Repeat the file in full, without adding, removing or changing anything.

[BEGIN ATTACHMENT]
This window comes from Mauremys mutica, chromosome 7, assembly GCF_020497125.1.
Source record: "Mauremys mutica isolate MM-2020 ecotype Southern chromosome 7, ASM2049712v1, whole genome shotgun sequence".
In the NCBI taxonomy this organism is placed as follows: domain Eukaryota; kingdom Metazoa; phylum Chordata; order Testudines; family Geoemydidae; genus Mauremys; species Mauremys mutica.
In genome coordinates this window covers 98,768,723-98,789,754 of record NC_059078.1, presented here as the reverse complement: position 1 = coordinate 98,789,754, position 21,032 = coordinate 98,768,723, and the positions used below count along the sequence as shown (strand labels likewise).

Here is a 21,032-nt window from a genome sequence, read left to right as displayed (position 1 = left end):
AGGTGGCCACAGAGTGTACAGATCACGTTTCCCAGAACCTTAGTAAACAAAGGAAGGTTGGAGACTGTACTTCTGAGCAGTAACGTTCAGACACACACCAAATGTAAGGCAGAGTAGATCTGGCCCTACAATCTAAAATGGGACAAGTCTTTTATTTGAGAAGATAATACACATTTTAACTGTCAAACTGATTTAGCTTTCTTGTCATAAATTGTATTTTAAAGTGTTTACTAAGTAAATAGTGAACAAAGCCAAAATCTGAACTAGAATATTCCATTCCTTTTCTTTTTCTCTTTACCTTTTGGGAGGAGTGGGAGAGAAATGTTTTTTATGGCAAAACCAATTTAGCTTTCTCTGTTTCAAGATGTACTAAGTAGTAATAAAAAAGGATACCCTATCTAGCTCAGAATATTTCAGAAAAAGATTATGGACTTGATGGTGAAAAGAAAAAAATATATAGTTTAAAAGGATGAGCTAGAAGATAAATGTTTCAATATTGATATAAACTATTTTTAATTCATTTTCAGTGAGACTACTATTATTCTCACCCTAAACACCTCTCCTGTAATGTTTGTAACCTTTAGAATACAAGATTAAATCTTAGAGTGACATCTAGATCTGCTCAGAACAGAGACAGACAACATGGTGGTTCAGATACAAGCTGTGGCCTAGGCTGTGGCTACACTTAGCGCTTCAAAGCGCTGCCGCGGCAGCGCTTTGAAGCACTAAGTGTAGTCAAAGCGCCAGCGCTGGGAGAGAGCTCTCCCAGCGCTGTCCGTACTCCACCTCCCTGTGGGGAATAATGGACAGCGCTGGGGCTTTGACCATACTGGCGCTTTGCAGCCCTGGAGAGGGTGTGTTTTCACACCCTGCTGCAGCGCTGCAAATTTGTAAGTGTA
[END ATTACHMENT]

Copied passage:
This window comes from Mauremys mutica, chromosome 7, assembly GCF_020497125.1.
Source record: "Mauremys mutica isolate MM-2020 ecotype Southern chromosome 7, ASM2049712v1, whole genome shotgun sequence".
In the NCBI taxonomy this organism is placed as follows: domain Eukaryota; kingdom Metazoa; phylum Chordata; order Testudines; family Geoemydidae; genus Mauremys; species Mauremys mutica.
In genome coordinates this window covers 98,768,723-98,789,754 of record NC_059078.1, presented here as the reverse complement: position 1 = coordinate 98,789,754, position 21,032 = coordinate 98,768,723, and the positions used below count along the sequence as shown (strand labels likewise).

Here is a 21,032-nt window from a genome sequence, read left to right as displayed (position 1 = left end):
AGGTGGCCACAGAGTGTACAGATCACGTTTCCCAGAACCTTAGTAAACAAAGGAAGGTTGGAGACTGTACTTCTGAGCAGTAACGTTCAGACACACACCAAATGTAAGGCAGAGTAGATCTGGCCCTACAATCTAAAATGGGACAAGTCTTTTATTTGAGAAGATAATACACATTTTAACTGTCAAACTGATTTAGCTTTCTTGTCATAAATTGTATTTTAAAGTGTTTACTAAGTAAATAGTGAACAAAGCCAAAATCTGAACTAGAATATTCCATTCCTTTTCTTTTTCTCTTTACCTTTTGGGAGGAGTGGGAGAGAAATGTTTTTTATGGCAAAACCAATTTAGCTTTCTCTGTTTCAAGATGTACTAAGTAGTAATAAAAAAGGATACCCTATCTAGCTCAGAATATTTCAGAAAAAGATTATGGACTTGATGGTGAAAAGAAAAAAATATATAGTTTAAAAGGATGAGCTAGAAGATAAATGTTTCAATATTGATATAAACTATTTTTAATTCATTTTCAGTGAGACTACTATTATTCTCACCCTAAACACCTCTCCTGTAATGTTTGTAACCTTTAGAATACAAGATTAAATCTTAGAGTGACATCTAGATCTGCTCAGAACAGAGACAGACAACATGGTGGTTCAGATACAAGCTGTGGCCTAGGCTGTGGCTACACTTAGCGCTTCAAAGCGCTGCCGCGGCAGCGCTTTGAAGCACTAAGTGTAGTCAAAGCGCCAGCGCTGGGAGAGAGCTCTCCCAGCGCTGTCCGTACTCCACCTCCCTGTGGGGAATAATGGACAGCGCTGGGGCTTTGACCATACTGGCGCTTTGCAGCCCTGGAGAGGGTGTGTTTTCACACCCTGCTGCAGCGCTGCAAATTTGTAAGTGTA